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Monday, April 29, 2013

Review: Game of Thrones, "Kissed by Fire"

Grade: B
Verdict: This episode elicits less satisfaction than last week's, but continues the strong strides the show has developed this season. "Kissed by Fire" is more serious and sentimental than previous episodes from this season, with fewer comedic jabs. Unfortunately an eye-roll-worthy, cheesy scene between Jamie and Brienne brings the grade down a notch. 

Sometimes it's a bit of a struggle to find a cohesive theme in Game of Thrones each week, particularly because it's an adaptation of a book series that isn't parceled into neat, digestible pieces airing once a week. The strongest and most memorable episodes of the series go out of their way to string the stories together in a meaningful and notable way, even if that means inventing new material for the show. The audience gets less of that this week; the episode feels a bit patch-worky, but as the title suggests, it binds together plots that deal with fire, heat, and relationships. (Spoilers follow)

First, the bad news. Jamie and Brienne's silly-turned-super-dark travel story has been a highlight of this season, but in this episode the pair are brought to the somewhat unsettling lair of Roose Bolton. Jamie gets into a hot bath with Brienne and spills his guts about why he killed his king and became an oathbreaker, which works fine, but the scene goes too far when he collapses into Brienne's arms. The shot is probably going for a bit of irony - Brienne is cradling Jamie like a strong man on the books of romance novels might carry a damsel in distress. Still, it pushes the limits of acceptable taste and ventures into cheesy fantasy territory, which this show is usually so good at avoiding. 

We also see romantic passion beyond-the-wall, as Ygritte basically throws herself at Jon Snow. Like Podrick, Jon Snow seems to demonstrate certain... talents, and we learn that while he was a "maid," Ygritte has a healthy amount of sexual experience under her belt. Beyond providing a foil for more classic, HBO nudity, this sex scene is important because it underlines Jon's departure from the knight's watch, where he took a vow of celibacy. The line between the things he does because he's pretending to be a wildling and the things he does because he wants to do them is getting blurrier.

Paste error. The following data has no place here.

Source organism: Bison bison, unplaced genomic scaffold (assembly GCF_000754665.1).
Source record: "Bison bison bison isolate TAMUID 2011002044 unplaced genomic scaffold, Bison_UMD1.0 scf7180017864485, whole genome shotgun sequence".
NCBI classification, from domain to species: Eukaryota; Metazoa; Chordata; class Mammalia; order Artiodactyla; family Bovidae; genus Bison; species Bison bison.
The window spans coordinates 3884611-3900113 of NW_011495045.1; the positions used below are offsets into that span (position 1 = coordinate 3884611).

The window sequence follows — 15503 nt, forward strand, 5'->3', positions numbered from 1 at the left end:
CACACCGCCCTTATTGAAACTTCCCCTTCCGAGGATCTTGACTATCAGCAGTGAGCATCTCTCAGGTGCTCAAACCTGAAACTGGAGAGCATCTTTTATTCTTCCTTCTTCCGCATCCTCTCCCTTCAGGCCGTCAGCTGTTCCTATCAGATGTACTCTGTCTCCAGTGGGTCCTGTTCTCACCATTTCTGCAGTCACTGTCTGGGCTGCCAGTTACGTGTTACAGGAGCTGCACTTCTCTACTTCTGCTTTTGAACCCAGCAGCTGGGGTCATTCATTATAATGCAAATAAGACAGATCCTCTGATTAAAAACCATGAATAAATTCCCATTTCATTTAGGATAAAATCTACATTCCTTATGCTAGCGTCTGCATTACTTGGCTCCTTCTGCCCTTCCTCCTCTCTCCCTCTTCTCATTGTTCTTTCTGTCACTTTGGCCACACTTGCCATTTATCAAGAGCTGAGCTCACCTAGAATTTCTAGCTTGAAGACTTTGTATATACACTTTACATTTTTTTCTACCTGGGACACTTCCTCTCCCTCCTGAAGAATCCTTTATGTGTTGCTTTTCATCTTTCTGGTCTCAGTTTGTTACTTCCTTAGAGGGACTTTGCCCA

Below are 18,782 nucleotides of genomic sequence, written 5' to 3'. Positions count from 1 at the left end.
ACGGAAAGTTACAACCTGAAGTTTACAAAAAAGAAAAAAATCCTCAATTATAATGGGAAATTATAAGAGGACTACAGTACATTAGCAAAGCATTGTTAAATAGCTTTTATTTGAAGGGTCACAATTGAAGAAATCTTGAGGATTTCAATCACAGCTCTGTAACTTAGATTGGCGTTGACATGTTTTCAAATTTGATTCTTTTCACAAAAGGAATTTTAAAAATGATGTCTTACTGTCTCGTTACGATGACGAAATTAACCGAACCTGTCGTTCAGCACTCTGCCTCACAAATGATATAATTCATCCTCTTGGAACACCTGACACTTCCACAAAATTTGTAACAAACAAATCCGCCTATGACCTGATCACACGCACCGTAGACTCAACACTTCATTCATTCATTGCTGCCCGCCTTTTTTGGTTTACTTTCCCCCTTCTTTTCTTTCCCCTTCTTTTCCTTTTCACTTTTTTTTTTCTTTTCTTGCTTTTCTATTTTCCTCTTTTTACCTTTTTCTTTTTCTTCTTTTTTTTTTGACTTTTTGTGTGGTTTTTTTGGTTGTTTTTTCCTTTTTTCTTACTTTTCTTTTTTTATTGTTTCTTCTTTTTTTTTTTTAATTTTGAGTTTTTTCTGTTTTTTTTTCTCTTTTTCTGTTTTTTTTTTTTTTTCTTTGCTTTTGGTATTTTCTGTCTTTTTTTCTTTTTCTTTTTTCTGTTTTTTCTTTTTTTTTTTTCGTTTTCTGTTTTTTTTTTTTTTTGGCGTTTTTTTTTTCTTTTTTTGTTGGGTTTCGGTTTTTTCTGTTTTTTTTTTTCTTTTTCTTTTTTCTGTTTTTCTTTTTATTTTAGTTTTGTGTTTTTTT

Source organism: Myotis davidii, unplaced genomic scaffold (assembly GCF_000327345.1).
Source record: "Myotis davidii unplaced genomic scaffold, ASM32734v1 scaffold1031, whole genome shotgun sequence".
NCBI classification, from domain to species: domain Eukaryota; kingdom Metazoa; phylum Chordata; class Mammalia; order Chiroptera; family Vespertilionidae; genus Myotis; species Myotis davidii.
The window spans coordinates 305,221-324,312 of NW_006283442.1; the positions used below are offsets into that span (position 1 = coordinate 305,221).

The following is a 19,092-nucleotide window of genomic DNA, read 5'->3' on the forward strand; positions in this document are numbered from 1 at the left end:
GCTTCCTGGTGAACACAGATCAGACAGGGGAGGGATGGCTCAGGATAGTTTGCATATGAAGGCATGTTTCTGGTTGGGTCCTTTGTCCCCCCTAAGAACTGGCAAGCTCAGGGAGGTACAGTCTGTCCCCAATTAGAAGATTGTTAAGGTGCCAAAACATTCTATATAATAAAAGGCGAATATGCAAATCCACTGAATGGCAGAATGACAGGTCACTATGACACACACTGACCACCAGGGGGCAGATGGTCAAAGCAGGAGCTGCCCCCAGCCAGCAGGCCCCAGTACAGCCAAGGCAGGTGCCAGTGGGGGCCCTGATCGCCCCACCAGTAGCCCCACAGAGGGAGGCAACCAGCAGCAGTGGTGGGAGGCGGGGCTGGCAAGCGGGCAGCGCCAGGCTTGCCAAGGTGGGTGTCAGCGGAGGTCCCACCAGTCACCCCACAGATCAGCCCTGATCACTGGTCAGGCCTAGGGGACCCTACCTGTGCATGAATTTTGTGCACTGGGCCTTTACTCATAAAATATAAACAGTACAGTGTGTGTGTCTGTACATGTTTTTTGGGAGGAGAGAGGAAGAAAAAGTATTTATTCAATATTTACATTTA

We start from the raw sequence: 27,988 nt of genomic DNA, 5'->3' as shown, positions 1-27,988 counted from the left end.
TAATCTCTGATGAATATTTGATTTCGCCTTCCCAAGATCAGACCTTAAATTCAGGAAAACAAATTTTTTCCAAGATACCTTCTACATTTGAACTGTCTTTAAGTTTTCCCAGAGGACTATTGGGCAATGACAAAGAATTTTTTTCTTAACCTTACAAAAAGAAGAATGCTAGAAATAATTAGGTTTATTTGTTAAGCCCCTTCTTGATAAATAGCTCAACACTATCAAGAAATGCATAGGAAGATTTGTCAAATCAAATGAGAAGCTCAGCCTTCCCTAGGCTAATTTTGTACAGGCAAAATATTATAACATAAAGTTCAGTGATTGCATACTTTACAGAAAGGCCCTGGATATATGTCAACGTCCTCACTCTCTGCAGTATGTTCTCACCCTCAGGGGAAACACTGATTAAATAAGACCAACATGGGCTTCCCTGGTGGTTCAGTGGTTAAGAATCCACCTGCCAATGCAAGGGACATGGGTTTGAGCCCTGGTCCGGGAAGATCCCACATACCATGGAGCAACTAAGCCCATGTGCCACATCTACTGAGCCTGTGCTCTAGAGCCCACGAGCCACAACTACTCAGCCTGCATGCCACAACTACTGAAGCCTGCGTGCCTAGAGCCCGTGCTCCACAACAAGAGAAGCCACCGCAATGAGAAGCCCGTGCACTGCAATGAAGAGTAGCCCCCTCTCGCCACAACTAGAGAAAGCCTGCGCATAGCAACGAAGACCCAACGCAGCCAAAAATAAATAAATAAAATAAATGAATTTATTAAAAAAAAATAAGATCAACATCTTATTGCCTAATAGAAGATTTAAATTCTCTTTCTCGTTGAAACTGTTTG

Although certainly less pronounced, we get some sexual tension between Gendry and Arya, as well. Arya watches one of her sworn enemies, the Hound, fight Beric and his flaming sword in a trial by battle. It looks like the Hound kills Beric, but he's quickly resurrected by the Lord of Light. Beric admits to losing the battle and agrees to free the Hound. To add insult to injury, Gendry tells Arya he's staying behind with the brotherhood when she moves on. She protests, insisting she could be his family, and in a very sweet and affectionate moment, Gendry tells Arya that she would be his lady rather than his family. 

On the polar end of the relationship spectrum (much more creepy than sweet) are Stannis and his wife. Stannis confesses to his wife that he's had an affair with Melisandre, but it turns out she already knows - and approves. She claims she wept with joy when she found out about their romantic entanglement. Just in case the audience is on the fence as to whether this character is completely insane, we also see that she keeps three dead fetuses in pickling jars to remind herself of her failed attempts to produce a son for Stannis. She and Stannis do have a daughter, however, with whom Stannis visits. His daughter inquires about Davos, and Stannis struggles to explain how Davos has betrayed him. Stannis' wife and home life here reminded me a little bit of Robert and the Eyrie. Adolescent men breast feeding, crazy lady keeping babies in jars. They seem to be on the same page.  

And in the most complicated of romantic plots, we have the Lannisters. Margaery is promising Sansa that she'll help Sansa escape King's Landing by having her marry her brother, Loras Tyrell. While she genuinely seems interested in helping Sansa, she's more likely to be motivated by the fact that Sansa holds the key to power in the North if Robb's army fails. Littlefinger and Cersei get wind of the plan, and each tries to intervene; Littlefinger wants Sansa to run away with him (she politely declines), while Cersei convinces her father that Sansa must marry Tyrion. She stares at Tyrion smugly while he digests the news and protests, but her father wipes the smile off of her face by announcing that she, too, must play her part by marrying Loras Tyrell. No matter how hard Cersei and Tyrion work, their calculating father shames them and leaves them sulking like children. 

Other notable events: 

  • Dany barely shows up this week, but she takes part in one of the episode's best scenes. She asks her army to choose a leader from its own ranks, and the leader presents himself as "Grey Worm" Dany learns that all of the slaves have been named for vermin, but when she instructs her fighters to choose new names, Grey Worm protests. He says he considers his name lucky, because it's the name he had when Dany set him free. Up until this point the Unsullied have seemed a bit robotic and drone-like, so this scene helps to give them some personality. 
  • Robb Stark shows that he is very much his father's son. When one of his men kills two Lannister boys they'd taken hostage, Robb decides to put him to death. His wife and mother argue that killing the man, a Karstark, will mean losing a good portion of their army, but Robb's need for justice and honor outweights his political savvy. It's hard to blame him for wanting to kill this man, but it's also hard to consider the move a good one. 

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